Shopping and trading have been human activities from the earliest civilizations. Going Shopping in the twenty-first century sense of the phrase, however, has been around for fewer than two hundred years. Going Shopping means going out to see what is on display, to be tempted as at a carnival midway, by the many things displayed in department stores, supermarkets, malls, and big box stores.
My parents could never “get ahead,” as Daddy used to say. Mama’s favorite entertainment was going shopping, and it became mine too. Daddy was a blue-collar wage earner, and Mama stayed home cleaning and cooking. We had a comfortable house in a safe neighborhood, but there were much grander houses with a lot of stuff that we didn’t have. My paternal grandma lived in one of those houses, and so did the McCalls, where my mother worked as a baby sitter and maid-of-all work from age nine until she married my father when they were both nineteen. The McCalls’ gave me Neiman-Marcus hand-me-downs.
I was thoroughly and continually prepared for Going Shopping by a barrage of advertising that encouraged me to covet not only my neighbors’ possessions but those of the rich and famous and of models who didn’t even own the things or live the lives that they so artfully tempted me to covet. Coveting is big business. Far from being a sin, coveting is the heart and soul of the American Dream. It is woven tightly into every waking hour and creeps into my dreams. The goal of advertising is to keep everyone dissatisfied with what they already have. The ecstasy of a brand new iPhone or Lexus is cut short by the announcement that the NEW iPhone with MORE features is available and that there is a car still better than the brand new Lexus for showing the world how successful I am. I have legitimate needs, of course, for food, clothing, and shelter, but the truth is I have acquired enormous numbers of things that I don’t really need or even really want. I have spent inordinate amounts of time shuffling those things around, dusting them, storing them, eventually selling them in garage sales or hoarding them in ever larger and more cluttered houses and storage units.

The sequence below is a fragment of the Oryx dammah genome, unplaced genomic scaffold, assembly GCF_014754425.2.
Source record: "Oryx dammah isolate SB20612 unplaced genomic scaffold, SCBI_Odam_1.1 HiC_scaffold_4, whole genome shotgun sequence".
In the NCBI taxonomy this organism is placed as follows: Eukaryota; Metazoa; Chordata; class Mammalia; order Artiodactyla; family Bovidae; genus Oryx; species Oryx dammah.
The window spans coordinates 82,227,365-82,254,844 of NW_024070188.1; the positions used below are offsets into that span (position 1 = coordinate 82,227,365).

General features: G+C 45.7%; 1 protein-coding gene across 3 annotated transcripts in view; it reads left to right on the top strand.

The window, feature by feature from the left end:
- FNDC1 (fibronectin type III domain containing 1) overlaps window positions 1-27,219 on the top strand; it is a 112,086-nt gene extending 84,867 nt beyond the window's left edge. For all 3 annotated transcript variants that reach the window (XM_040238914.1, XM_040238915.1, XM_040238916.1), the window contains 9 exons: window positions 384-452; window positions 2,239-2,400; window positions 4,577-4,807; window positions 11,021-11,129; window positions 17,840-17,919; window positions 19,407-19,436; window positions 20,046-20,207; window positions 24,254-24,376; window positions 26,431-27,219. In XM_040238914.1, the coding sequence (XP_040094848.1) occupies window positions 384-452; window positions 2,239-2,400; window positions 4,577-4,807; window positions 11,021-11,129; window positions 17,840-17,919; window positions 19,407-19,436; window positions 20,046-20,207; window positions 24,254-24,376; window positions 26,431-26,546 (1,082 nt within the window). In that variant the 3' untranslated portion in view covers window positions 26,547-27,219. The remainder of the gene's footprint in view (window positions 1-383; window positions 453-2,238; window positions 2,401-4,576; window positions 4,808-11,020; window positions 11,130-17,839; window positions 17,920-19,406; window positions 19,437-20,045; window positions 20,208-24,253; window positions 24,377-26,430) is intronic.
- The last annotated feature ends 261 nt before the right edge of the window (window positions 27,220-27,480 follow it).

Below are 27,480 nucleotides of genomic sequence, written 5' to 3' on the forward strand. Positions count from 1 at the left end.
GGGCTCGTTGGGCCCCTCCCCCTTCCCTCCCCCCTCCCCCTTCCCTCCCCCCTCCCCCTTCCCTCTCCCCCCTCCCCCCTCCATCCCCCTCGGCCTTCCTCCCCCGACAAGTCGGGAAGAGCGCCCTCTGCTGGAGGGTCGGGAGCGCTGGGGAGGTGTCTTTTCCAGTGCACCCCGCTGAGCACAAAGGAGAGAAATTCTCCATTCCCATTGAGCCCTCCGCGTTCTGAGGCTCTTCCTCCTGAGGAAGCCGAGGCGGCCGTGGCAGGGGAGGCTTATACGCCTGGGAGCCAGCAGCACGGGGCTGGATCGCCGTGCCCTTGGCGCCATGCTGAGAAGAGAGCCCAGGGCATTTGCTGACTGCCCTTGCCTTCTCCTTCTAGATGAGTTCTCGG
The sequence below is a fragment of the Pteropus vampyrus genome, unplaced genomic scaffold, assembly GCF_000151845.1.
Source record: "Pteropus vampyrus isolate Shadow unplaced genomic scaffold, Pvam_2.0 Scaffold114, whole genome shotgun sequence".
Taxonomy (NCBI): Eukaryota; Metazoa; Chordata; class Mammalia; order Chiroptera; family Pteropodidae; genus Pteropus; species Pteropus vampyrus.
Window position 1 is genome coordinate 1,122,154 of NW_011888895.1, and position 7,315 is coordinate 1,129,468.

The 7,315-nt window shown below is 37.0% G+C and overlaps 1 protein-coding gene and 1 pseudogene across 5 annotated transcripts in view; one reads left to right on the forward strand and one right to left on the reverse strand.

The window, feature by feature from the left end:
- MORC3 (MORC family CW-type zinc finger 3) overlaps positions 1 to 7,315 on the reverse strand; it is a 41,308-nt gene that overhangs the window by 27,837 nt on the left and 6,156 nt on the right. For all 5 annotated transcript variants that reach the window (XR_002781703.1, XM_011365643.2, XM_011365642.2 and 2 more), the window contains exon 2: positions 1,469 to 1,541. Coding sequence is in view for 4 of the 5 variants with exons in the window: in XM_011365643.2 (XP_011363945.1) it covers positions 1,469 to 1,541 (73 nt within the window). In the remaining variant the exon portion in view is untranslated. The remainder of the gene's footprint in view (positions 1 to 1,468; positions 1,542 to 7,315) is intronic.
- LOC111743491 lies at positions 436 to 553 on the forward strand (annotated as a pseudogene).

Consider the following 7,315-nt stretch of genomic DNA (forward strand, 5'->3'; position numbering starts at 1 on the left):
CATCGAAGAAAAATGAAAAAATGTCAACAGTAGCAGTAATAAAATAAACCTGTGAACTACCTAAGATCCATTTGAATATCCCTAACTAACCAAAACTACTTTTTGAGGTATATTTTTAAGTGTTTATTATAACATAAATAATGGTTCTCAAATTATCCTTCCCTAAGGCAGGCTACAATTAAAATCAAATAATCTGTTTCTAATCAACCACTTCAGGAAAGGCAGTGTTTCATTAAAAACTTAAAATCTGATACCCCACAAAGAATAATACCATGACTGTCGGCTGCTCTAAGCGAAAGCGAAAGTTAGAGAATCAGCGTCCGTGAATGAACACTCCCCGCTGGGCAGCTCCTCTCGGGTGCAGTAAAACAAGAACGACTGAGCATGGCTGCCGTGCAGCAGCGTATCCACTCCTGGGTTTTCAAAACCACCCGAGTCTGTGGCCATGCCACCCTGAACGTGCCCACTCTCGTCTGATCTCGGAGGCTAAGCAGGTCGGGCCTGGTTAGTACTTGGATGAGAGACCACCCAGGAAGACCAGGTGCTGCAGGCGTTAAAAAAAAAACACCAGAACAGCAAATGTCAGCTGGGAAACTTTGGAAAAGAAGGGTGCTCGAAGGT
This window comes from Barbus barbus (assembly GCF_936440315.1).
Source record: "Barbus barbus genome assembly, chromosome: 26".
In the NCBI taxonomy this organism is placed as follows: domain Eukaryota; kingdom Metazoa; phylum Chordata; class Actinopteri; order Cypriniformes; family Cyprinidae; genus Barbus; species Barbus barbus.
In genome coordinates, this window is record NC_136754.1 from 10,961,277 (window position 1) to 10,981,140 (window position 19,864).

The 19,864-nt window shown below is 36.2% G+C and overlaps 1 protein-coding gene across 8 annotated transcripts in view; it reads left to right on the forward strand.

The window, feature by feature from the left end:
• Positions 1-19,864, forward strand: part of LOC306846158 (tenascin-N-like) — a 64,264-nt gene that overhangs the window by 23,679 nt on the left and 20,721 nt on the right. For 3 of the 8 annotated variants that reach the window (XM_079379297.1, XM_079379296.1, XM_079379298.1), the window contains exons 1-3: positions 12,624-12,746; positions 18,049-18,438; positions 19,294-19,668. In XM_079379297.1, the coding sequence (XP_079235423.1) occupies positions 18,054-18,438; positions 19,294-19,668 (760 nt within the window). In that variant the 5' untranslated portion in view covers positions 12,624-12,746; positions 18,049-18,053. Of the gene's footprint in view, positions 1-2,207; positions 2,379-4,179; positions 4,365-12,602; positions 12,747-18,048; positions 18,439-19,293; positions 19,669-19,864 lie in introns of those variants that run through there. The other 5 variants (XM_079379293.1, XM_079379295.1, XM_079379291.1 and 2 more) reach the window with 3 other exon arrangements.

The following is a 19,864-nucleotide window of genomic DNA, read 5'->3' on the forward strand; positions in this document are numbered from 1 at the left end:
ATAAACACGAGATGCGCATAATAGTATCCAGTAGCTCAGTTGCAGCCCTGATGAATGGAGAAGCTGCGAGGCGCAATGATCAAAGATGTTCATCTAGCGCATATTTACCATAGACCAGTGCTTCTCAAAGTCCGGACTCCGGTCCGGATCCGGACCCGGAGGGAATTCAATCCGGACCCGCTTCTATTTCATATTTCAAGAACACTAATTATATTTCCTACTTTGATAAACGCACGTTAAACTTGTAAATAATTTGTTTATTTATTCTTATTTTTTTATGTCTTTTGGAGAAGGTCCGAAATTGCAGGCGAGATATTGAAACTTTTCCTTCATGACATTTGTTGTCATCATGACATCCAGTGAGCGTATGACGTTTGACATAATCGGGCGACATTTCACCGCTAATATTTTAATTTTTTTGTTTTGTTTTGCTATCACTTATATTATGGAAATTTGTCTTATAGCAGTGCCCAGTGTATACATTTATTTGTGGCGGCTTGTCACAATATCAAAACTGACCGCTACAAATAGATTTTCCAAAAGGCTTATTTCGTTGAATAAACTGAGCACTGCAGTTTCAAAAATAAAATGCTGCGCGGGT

Breaking the habits of constant coveting and Going Shopping has been a long process. Like a recovering alcoholic, I can say only this: “I’m a shopaholic. It’s been three years since my last shopping trip.” I’ve saved time, money, and storage space in those three years. I really enjoy the things I buy because I plan for them and set aside money to pay for them without guilt or doubt. I have a use for them and a place to put them. It’s simple, but it’s not always easy. Ingrained habits die hard, but I no longer Go Shopping, and I think I’ve made some headway in overcoming covetousness.